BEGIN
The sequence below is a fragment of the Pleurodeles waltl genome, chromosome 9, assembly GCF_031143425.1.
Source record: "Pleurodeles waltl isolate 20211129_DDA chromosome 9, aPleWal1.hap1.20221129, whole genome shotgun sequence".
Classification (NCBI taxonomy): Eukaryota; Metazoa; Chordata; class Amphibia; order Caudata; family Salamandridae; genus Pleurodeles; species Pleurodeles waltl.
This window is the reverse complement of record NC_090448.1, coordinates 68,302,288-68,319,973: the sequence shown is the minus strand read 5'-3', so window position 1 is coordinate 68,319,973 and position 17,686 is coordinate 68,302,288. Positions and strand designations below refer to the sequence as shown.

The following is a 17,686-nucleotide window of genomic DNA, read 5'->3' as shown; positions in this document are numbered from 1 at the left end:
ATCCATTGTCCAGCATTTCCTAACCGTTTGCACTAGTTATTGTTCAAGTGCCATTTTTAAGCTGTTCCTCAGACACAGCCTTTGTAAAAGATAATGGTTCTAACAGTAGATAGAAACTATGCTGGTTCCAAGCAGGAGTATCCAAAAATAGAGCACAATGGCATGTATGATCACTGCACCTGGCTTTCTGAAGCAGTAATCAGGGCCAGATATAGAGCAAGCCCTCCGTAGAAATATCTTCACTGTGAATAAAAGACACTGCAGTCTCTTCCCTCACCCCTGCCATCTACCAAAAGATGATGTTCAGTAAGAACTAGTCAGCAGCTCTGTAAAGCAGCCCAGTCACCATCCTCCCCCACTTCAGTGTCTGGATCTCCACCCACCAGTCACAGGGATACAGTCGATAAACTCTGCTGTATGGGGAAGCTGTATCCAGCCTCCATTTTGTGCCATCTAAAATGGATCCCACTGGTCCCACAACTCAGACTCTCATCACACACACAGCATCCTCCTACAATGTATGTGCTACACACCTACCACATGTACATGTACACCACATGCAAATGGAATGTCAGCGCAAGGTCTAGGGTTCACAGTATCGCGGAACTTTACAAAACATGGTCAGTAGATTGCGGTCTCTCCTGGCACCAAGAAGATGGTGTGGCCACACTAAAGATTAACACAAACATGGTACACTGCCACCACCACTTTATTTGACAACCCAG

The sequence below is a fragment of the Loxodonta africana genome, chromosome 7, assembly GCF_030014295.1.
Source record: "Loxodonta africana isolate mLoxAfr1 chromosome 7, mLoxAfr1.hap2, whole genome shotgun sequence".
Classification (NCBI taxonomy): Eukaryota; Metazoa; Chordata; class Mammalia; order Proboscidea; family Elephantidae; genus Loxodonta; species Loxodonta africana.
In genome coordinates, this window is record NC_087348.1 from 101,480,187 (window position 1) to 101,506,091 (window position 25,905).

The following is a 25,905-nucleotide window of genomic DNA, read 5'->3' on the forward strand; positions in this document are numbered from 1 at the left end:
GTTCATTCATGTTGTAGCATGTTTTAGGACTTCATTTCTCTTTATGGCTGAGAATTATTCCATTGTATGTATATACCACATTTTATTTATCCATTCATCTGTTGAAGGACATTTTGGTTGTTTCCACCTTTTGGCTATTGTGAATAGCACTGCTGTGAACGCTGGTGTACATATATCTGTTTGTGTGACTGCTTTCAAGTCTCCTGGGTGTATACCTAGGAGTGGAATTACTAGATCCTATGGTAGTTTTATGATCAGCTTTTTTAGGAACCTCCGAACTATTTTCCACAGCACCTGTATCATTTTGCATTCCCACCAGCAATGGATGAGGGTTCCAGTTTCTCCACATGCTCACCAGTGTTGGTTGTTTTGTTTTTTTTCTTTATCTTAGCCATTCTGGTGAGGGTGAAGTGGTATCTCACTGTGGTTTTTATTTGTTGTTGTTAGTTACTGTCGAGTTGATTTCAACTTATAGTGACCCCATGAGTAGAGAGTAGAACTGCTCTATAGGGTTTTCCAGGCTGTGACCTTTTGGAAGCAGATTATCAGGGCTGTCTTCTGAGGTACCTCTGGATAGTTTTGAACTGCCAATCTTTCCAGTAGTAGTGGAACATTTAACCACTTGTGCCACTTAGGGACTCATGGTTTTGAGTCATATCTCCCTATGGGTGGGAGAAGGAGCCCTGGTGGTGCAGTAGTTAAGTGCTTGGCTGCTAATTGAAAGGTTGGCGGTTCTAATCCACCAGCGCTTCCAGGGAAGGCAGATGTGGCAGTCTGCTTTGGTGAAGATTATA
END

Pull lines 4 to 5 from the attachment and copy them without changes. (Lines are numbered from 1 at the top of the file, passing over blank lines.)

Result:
This window is the reverse complement of record NC_090448.1, coordinates 68,302,288-68,319,973: the sequence shown is the minus strand read 5'-3', so window position 1 is coordinate 68,319,973 and position 17,686 is coordinate 68,302,288. Positions and strand designations below refer to the sequence as shown.

The following is a 17,686-nucleotide window of genomic DNA, read 5'->3' as shown; positions in this document are numbered from 1 at the left end: